NH Podiatric Med. Ass'n v. NH Hosp. Ass'n, 735 F. Supp. 448 (D.N.H. 1990)
April 26, 1990
NEW HAMPSHIRE PODIATRIC MEDICAL ASSOCIATION
NEW HAMPSHIRE HOSPITAL ASSOCIATION; New Hampshire Medical Association; Elliot Hospital; Catholic Medical Center; Concord Hospital.
United States District Court, D. New Hampshire.
*449 Sakellarios & Associates by Jean-Claude Sakellarios, Manchester, N.H., for plaintiff.
Wadleigh, Starr, Peters, Dunn & Chiesa by John E. Friberg, Manchester, N.H., for Concord Hosp.
Rath, Young, Pignatelli & Oyer by Eve H. Oyer and Ann McLane Kuster, Concord, N.H., for New Hampshire Hosp. Ass'n.
Sheehan, Phinney, Bass & Green, P.A. by Jon S. Richardson and Thomas J. Flygare, and McDonough & O'Shaughnessy by Robert G. Whaland, Manchester, N.H., for Elliot Hosp.
Craig & Wenners, P.A. by Vincent A. Wenners, Jr., Manchester, N.H., for Catholic Medical Center.
Sulloway, Hollis & Soden by Michael P. Lehman and Robert M. Larsen, Concord, N.H., for New Hampshire Medical Ass'n.
Yakovakis, McDonough & Lindh by James S. Yakovakis, Manchester, N.H., for Catholic Medical Center.
DEVINE, Chief Judge.
In this civil action, plaintiff New Hampshire Podiatric Medical Association alleges that licensed podiatrists of New Hampshire have been unlawfully denied hospital privileges in violation of the United States Constitution and the New Hampshire Constitution, 42 U.S.C. §§ 1983, 1985(2), (3), New Hampshire's antitrust statute, and New Hampshire common law.
Specifically, plaintiff contends that licensed podiatrists have been denied the opportunity to treat patients and perform surgery at defendant hospitals. After attempts to gain hospital staff status were continuously rejected because of allegedly discriminatory policies and practices, plaintiff petitioned the New Hampshire Legislature to mandate that discrimination against podiatrists was unlawful. The defendant professional associations demonstrated strong opposition to this proposed legislation, N.H. House of Rep. Bill 417. The bill was defeated in 1987. Consequently, plaintiff *450 commenced this lawsuit on behalf of its members.
Presently before the court are defendants' motions to dismiss. In reviewing a motion to dismiss under Rule 12(b) (6), Fed. R.Civ.P., the court must accept the allegations in the complaint as true, Knight v. Mills, 836 F.2d 659, 664 (1st Cir. 1987), but it need not give weight to "bald assertions or unsupported conclusions." Chongris v. Board of Appeals, 811 F.2d 36, 37 (1st Cir.), cert. denied, 483 U.S. 1021, 107 S. Ct. 3266, 97 L. Ed. 2d 765 (1987).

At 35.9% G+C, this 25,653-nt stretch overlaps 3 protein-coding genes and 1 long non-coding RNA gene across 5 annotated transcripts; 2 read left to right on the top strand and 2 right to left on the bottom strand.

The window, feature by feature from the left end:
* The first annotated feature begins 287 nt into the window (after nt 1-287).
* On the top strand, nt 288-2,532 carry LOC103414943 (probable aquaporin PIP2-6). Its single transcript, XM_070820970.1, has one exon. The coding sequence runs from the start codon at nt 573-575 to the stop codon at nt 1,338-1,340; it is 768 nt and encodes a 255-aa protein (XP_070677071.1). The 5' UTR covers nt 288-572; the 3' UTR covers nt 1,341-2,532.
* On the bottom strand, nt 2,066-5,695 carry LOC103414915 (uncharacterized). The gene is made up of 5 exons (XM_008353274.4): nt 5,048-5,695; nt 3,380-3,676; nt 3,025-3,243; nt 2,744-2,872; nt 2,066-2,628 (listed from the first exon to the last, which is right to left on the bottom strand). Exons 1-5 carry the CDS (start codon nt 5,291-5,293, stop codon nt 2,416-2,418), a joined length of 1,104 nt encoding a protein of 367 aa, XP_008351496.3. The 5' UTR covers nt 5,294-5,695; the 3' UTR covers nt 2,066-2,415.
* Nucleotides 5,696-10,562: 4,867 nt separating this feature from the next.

I. Section 1983
Under section 1983, a plaintiff must allege the deprivation of a right secured by federal law and must show that the alleged deprivation was committed by a person acting under color of state law. West v. Atkins, 487 U.S. 42, 48, 108 S. Ct. 2250, 2255, 101 L. Ed. 2d 40 (1988) (citations omitted). As summarized by plaintiff:
The gravamen of the Plaintiff's Complaint is that licensed New Hampshire Podiatrists, as a class, have been denied the hospital privileges necessary to the practice of their profession regardless of their individual qualifications, skill and experience by the irrational, discriminatory and unfair practices and policies of the Defendants, who exert influence throughout the State and control hospital services in the greater Manchester and Concord areas, a significant sector of the New Hampshire medical services system. As a result, Podiatrists attempting to practice in New Hampshire have been injured and will continue to be injured absent the relief requested in this matter by way of deprivation of liberty and property, unfair trade practices, damage to professional reputations, and interference in advantageous business relationships.
Memorandum in Support of the Plaintiff's Objection to the Defendants' Motions to Dismiss at 8. Defendants argue that the complaint fails to allege sufficient facts to constitute state action and that podiatrists are not a constitutionally protected class. The court agrees.
A. Color of State Law
To sustain its section 1983 claim, plaintiff argues that
[t]he State failed to pass proposed legislation which would have outlawed, by statute, discrimination against Podiatrists, an act in keeping with the State and Federal Constitutional guarantees of equal protection and due process. Submission of this legislation certainly put the State on notice of the irrational, class based discrimination suffered by Podiatrists in violation of their civil rights.